8 Kitchen Hygiene Rules to Follow For a Healthier Home
If you're serious about food safety in your kitchen, following good hygiene practices is necessary. As is true with any area in the home, bacteria can easily build up and cause illnesses if left unchecked. If you're regularly cooking in your kitchen, dangerous pathogens such as E.coli, Salmonella and Listeria can quickly spread via food, utensils or surfaces if they aren't properly managed.
The Benefits of a Clean Kitchen
Having a clean kitchen is not only beneficial when it comes to preparing meals, but it also helps contribute to a healthier home. When gross kitchen habits such as leaving food out overnight or letting food go mouldy in the fridge are avoided, it helps to reduce the introduction and development of germs.
These germs can cause food poisoning, which can lead to unpleasant and sometimes serious illnesses. Ultimately, following good kitchen hygiene practices is the only way to ensure that your food is safe to eat and that the environment in your kitchen remains healthy for you and your family.
Rule #1: Keep Kitchen Surfaces Clean and Sanitised
Keeping your kitchen surfaces clean and sanitised is important to ensure your home's health. While a weekly wipe-down and polishing with a damp cloth are still necessary, they may not tackle all of the bad bacteria that can accumulate over time. A great way to keep on top of this is to use a household cleaner with disinfectant properties daily as part of your regular cleaning routine.
This can eliminate certain dangerous bacteria from surfaces, such as worktops and the kitchen splashback, without scrubbing with more abrasive products, which can damage surfaces. As well as protecting your and your family's health, sanitising the kitchen will help keep food fresh, saving money in the long run.
Rule #2: Separate Raw and Cooked Foods
Cooking meals at home can be healthier for your family than eating out, but there's more to healthy meal prep than just using fresh ingredients. Keeping raw and cooked foods separate is essential in avoiding food-borne illnesses that can lead to serious health issues. When shopping, put raw items in one bag and ready-to-eat items in another. When storing food, ensure enough space between the two food categories. This will prevent cross-contamination through contact or drips from raw items contaminating cooked ones.
Labelling stored items can also help keep track of what has been cooked and what is still raw. Following these simple habits at home will provide an extra level of safety when it comes to preparing quality meals for your family!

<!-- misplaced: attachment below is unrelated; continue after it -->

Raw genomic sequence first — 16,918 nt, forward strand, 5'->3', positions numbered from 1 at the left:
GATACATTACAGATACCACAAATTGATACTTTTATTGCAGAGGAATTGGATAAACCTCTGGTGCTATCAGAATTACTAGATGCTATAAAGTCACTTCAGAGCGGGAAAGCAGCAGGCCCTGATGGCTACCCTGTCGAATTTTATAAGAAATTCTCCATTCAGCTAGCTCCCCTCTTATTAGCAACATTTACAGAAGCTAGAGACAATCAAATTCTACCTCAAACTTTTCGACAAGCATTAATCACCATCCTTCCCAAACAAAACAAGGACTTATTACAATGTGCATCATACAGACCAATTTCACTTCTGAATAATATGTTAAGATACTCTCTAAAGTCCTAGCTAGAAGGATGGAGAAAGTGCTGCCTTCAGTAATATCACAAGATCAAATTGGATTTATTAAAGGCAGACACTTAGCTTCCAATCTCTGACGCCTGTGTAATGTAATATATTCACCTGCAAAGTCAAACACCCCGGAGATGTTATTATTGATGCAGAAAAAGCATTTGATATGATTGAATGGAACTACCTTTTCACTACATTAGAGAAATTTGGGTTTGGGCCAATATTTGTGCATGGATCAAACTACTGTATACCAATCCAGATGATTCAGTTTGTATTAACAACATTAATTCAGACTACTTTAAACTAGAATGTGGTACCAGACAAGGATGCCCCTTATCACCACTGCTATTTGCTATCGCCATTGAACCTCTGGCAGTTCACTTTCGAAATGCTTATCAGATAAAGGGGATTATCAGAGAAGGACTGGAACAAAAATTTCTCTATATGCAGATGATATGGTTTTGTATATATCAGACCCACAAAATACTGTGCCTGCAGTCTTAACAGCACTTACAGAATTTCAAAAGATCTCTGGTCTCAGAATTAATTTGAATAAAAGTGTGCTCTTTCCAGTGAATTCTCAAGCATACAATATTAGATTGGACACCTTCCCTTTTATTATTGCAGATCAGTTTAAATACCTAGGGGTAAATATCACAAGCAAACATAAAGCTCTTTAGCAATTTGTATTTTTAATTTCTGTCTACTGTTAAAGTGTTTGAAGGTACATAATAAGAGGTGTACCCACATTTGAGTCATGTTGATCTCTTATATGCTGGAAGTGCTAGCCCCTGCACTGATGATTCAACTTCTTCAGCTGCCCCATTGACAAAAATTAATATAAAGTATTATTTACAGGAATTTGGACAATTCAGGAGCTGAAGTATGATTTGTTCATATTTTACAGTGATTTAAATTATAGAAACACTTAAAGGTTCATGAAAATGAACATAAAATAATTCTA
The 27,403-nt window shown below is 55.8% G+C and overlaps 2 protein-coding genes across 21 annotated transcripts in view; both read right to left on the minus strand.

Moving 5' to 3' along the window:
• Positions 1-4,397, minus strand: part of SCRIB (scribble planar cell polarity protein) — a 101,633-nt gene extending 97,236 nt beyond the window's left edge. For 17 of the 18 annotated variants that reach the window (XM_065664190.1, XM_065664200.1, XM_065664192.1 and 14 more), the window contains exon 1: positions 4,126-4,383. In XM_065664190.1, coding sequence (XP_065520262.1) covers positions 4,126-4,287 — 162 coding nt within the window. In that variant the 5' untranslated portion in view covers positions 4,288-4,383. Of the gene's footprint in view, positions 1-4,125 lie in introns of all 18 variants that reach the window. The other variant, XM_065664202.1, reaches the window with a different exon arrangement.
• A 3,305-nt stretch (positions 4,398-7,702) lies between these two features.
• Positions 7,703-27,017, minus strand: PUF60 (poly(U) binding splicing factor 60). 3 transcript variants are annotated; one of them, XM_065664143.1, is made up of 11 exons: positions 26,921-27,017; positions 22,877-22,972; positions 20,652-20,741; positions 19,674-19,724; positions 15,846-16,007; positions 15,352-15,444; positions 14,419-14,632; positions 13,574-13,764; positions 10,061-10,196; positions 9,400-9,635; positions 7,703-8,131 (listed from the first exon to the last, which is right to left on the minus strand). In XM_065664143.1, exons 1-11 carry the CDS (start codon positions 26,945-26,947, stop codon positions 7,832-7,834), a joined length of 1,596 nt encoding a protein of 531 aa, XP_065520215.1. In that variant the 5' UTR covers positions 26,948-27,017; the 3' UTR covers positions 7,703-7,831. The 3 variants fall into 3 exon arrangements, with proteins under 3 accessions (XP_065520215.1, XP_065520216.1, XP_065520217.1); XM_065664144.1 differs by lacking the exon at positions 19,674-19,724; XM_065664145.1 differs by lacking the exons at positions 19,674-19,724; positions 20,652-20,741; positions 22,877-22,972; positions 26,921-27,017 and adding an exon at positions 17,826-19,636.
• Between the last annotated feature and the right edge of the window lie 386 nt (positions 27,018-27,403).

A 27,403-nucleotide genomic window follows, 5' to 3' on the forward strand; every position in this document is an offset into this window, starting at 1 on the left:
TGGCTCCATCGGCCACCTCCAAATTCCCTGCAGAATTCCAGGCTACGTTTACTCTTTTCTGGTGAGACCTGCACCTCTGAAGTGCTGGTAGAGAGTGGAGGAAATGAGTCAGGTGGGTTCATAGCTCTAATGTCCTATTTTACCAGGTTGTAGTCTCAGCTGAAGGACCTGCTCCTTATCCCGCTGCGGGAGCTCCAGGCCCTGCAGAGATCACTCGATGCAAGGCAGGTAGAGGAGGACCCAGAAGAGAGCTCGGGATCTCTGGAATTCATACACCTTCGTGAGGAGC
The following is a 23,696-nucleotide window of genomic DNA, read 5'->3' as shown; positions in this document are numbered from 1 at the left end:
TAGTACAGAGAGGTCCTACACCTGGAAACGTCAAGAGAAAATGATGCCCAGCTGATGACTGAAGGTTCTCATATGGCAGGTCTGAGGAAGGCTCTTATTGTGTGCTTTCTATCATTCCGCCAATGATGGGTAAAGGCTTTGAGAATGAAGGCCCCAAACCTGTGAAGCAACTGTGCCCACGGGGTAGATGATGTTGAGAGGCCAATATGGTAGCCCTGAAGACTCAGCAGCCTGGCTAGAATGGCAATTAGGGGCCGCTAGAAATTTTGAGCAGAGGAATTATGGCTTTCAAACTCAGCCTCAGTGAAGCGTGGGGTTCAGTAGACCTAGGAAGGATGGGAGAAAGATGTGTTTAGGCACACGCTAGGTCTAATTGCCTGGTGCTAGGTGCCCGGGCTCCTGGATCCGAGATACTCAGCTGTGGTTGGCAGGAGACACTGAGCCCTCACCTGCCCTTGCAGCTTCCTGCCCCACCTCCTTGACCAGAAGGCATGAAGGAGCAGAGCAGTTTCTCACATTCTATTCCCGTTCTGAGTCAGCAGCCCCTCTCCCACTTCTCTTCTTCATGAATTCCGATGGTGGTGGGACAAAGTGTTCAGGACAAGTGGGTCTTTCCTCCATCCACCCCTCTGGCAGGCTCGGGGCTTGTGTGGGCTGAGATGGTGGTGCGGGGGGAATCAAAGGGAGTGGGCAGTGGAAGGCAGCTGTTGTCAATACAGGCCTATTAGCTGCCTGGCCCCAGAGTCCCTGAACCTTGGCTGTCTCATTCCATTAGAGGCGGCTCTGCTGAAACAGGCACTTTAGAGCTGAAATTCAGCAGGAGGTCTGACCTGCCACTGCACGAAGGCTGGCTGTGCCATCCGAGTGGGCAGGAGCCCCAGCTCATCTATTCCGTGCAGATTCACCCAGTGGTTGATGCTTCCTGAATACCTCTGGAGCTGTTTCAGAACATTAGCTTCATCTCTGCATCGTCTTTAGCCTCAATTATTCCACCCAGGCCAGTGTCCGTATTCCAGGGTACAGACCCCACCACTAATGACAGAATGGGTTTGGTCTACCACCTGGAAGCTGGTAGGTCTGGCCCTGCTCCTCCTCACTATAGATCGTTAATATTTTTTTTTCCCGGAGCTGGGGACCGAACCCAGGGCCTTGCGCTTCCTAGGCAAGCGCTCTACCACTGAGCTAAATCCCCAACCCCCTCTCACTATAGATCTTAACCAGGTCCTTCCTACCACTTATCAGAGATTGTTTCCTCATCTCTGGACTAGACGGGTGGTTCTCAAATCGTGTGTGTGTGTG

Rule #3: Disinfect Sponges and Towels Regularly
The cleanliness of your home is essential for a healthier lifestyle. That's why it's important to disinfect sponges and towels regularly. Sponge cleaning should occur daily due to the bacteria they absorb while cleaning dishes and surfaces in your kitchen. For even greater sanitation, microwave them damp for a couple of minutes at high heat. It's also just as important to frequently change out used dishrags and clothes, but regardless of how often you switch them out, it is wise to sanitise the used ones properly before laundering.
Bleach and white vinegar work well as a natural alternative if you prefer not to use chemical cleaners on your towels or dish rags; soak the items in either solution for up to 30 minutes and then wash thoroughly before letting them air dry. Regular hygiene practices like these can help make your house a much safer, healthier place for everyone there.
Rule #4: Store Food Properly
Keeping your food stored properly is an important part of a healthy diet. Storing fruits and vegetables in the refrigerator can help slow mould growth and preserve vitamins. Keeping dry goods like grains and beans sealed tightly in airtight containers can prevent contamination from outside sources.
Not only does proper food storage benefit your general health, but it can also save you money as fruits and vegetables that are kept fresh for longer periods don't have to be replaced as often. Properly stored food also cuts down on waste, reducing your impact on the environment. Investing in the right types of containers, bags, and wrapping materials is key to establishing healthier habits at home.